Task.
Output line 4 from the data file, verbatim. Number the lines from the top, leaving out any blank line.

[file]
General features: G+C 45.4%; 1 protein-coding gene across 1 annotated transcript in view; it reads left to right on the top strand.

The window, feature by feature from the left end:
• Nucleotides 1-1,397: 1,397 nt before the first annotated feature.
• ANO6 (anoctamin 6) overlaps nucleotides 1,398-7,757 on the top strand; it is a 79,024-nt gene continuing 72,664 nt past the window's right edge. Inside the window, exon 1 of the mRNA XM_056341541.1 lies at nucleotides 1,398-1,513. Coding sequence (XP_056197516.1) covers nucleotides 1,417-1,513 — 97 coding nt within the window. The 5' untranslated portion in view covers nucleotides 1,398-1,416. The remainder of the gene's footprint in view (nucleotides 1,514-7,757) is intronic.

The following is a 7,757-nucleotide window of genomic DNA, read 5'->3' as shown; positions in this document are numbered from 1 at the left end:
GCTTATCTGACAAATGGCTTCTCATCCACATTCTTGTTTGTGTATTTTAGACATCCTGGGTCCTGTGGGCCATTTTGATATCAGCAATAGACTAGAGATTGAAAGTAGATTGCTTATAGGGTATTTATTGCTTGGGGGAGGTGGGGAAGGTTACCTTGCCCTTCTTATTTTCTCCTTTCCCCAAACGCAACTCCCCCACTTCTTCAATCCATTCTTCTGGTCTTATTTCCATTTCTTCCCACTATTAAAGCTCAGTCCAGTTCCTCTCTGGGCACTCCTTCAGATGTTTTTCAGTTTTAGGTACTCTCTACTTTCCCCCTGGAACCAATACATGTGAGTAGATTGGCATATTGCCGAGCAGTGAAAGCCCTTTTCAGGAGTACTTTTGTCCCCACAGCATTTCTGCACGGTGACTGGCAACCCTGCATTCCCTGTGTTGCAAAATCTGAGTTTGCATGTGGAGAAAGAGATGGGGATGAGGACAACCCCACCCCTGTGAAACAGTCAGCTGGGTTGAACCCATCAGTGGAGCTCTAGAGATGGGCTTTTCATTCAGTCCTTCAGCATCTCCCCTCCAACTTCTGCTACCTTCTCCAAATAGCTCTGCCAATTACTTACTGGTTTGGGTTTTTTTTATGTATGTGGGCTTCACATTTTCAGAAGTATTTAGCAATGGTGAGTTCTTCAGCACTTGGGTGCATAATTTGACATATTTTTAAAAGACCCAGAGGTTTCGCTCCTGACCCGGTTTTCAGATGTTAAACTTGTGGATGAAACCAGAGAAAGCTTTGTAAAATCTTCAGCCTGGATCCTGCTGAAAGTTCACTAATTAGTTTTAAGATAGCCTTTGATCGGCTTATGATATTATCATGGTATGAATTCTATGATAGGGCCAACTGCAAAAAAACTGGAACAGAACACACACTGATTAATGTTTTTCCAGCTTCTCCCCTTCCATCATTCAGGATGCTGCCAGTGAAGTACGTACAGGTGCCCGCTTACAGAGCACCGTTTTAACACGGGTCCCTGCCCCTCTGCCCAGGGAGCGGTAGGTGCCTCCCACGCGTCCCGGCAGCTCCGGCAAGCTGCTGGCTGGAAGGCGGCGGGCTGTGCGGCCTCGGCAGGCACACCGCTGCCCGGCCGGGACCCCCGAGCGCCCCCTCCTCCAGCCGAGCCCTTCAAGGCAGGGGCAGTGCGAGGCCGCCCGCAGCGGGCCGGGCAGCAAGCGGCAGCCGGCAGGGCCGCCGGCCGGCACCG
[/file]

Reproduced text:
• ANO6 (anoctamin 6) overlaps nucleotides 1,398-7,757 on the top strand; it is a 79,024-nt gene continuing 72,664 nt past the window's right edge. Inside the window, exon 1 of the mRNA XM_056341541.1 lies at nucleotides 1,398-1,513. Coding sequence (XP_056197516.1) covers nucleotides 1,417-1,513 — 97 coding nt within the window. The 5' untranslated portion in view covers nucleotides 1,398-1,416. The remainder of the gene's footprint in view (nucleotides 1,514-7,757) is intronic.